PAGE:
candlestick

January-October 1859


The Collected Letters, Volume 35


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TC TO JOHN A. CARLYLE ; 5 July 1859; DOI: 10.1215/lt-18590705-TC-JAC-01; CL 35: 132-133


TC TO JOHN A. CARLYLE

Humbie, Tuesday Evg [5 July 1859]

My dear Brother,

Thanks for paying the Saddle and intercepting it; the damage in pence sterling is not considerable, and I will make it good soon in stamps or otherwise.

With a mighty effort, I yesterday at last got poor Jane mounted on my horse (for you have no idea how weak & timorous she is); I led her successfully however; and we made, thro’ the shady wood, then by the village, shore &c,1 a good ride which quite reassured her as to the Horse's quality, & did her perceptible benefit. We were to have gone triumphantly today into “the Park”:2 but alas, the lout of a man3 left the saddle within reach of my Horse's mouth (flung carelessly aside, I believe, into the manger), and the Horse tore away the leather from both the horns, and before riding farther, the saddle has to be mended again! I have seldom seen such an act of blockheadism. Saddle is today, we find, gone to Kirkcaldy to be repaired;—“will for certain be home this night,” but one knows not what to trust to among such a set of human individuals and circumstances.— I do hope the Dumfries Cuddy will somehow contrive to reach us; perhaps tomorrow? It seems to me of the last importance that poor Jane should have riding; she is nearly quite incapable of walking, or locomotion otherwise in this place.— — I achieved nothing else yesterday, but a tumble on the slippery wet rocks, in getting in to bathe; fell fairly backwards, and gave my head a knock, but except laming one of my elbows in the skin got no other damage. If the Cuddy were here, and the saddle back, we shd still do well, the air, diet, sea &c are so beneficial.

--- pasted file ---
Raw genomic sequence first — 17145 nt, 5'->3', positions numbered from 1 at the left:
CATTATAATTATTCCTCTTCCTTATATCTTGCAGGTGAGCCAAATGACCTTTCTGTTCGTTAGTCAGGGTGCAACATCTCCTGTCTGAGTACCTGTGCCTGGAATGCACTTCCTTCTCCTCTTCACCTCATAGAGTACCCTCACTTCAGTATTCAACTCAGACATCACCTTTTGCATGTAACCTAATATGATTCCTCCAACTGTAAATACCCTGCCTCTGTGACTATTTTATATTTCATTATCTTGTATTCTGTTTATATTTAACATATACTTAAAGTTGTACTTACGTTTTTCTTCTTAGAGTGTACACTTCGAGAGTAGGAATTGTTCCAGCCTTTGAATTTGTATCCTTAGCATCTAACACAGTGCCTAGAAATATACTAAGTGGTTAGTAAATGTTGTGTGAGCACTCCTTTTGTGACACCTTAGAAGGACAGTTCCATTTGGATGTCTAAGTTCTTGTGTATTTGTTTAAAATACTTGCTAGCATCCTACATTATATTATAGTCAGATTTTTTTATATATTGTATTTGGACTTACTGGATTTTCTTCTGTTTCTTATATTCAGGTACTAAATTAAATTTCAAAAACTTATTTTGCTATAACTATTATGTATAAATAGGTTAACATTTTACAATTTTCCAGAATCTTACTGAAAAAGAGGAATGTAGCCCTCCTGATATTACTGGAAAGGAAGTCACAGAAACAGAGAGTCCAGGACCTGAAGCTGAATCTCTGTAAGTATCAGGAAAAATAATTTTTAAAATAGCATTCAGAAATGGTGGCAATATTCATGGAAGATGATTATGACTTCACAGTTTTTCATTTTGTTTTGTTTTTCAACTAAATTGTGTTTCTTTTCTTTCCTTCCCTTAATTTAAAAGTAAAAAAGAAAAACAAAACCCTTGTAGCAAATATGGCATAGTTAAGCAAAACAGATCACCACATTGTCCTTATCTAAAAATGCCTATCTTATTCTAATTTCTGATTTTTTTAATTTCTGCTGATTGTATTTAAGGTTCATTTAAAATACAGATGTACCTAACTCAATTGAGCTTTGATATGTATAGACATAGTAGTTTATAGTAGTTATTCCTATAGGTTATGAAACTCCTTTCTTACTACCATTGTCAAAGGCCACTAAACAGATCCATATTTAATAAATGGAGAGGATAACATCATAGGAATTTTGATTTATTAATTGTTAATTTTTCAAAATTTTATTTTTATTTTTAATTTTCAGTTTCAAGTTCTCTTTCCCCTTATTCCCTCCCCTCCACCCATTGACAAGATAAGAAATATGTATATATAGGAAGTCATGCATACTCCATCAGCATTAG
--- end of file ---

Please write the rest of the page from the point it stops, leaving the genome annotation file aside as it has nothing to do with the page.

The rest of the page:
I cannot think of coming tomorrow to Edinr; it puddles the whole mind of me, and is unpalatable to human indolence and diligence alike! Pray call at the Shoemakers4 as you pass, and bid him send the shoes as at first intended. It is probable you may hear nothing more about the Cuddy's advent than what is in the inclosed Note of Jean's: if there be any help to render at Edinr, of course I will apply to you.—— The only nice way of seeing us here, and having some talk together wd be that you came across by Leith at 7 a. m., found us at breakfast here, dined, spent the day &c, and returned at 7,—on Saturday next? This is the real plan. Yours ever T. Carlyle